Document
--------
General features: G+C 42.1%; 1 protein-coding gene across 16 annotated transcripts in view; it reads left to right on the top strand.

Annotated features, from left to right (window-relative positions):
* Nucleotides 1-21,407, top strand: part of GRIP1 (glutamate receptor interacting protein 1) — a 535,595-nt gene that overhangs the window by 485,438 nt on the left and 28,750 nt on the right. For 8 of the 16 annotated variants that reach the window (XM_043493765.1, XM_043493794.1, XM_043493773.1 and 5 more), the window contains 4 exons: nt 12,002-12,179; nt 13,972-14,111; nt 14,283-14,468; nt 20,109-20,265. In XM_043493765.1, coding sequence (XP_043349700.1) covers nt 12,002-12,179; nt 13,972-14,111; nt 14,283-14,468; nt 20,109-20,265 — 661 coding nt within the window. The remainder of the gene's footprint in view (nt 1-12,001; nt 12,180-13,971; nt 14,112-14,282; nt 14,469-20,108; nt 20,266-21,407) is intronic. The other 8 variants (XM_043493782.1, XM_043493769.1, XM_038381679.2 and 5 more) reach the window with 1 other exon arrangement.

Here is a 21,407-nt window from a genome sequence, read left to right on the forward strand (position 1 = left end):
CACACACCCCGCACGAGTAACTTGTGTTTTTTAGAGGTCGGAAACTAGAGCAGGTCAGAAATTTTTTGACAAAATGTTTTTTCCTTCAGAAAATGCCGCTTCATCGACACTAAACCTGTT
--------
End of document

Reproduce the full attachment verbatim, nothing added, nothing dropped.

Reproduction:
General features: G+C 42.1%; 1 protein-coding gene across 16 annotated transcripts in view; it reads left to right on the top strand.

Annotated features, from left to right (window-relative positions):
* Nucleotides 1-21,407, top strand: part of GRIP1 (glutamate receptor interacting protein 1) — a 535,595-nt gene that overhangs the window by 485,438 nt on the left and 28,750 nt on the right. For 8 of the 16 annotated variants that reach the window (XM_043493765.1, XM_043493794.1, XM_043493773.1 and 5 more), the window contains 4 exons: nt 12,002-12,179; nt 13,972-14,111; nt 14,283-14,468; nt 20,109-20,265. In XM_043493765.1, coding sequence (XP_043349700.1) covers nt 12,002-12,179; nt 13,972-14,111; nt 14,283-14,468; nt 20,109-20,265 — 661 coding nt within the window. The remainder of the gene's footprint in view (nt 1-12,001; nt 12,180-13,971; nt 14,112-14,282; nt 14,469-20,108; nt 20,266-21,407) is intronic. The other 8 variants (XM_043493782.1, XM_043493769.1, XM_038381679.2 and 5 more) reach the window with 1 other exon arrangement.

Here is a 21,407-nt window from a genome sequence, read left to right on the forward strand (position 1 = left end):
CACACACCCCGCACGAGTAACTTGTGTTTTTTAGAGGTCGGAAACTAGAGCAGGTCAGAAATTTTTTGACAAAATGTTTTTTCCTTCAGAAAATGCCGCTTCATCGACACTAAACCTGTT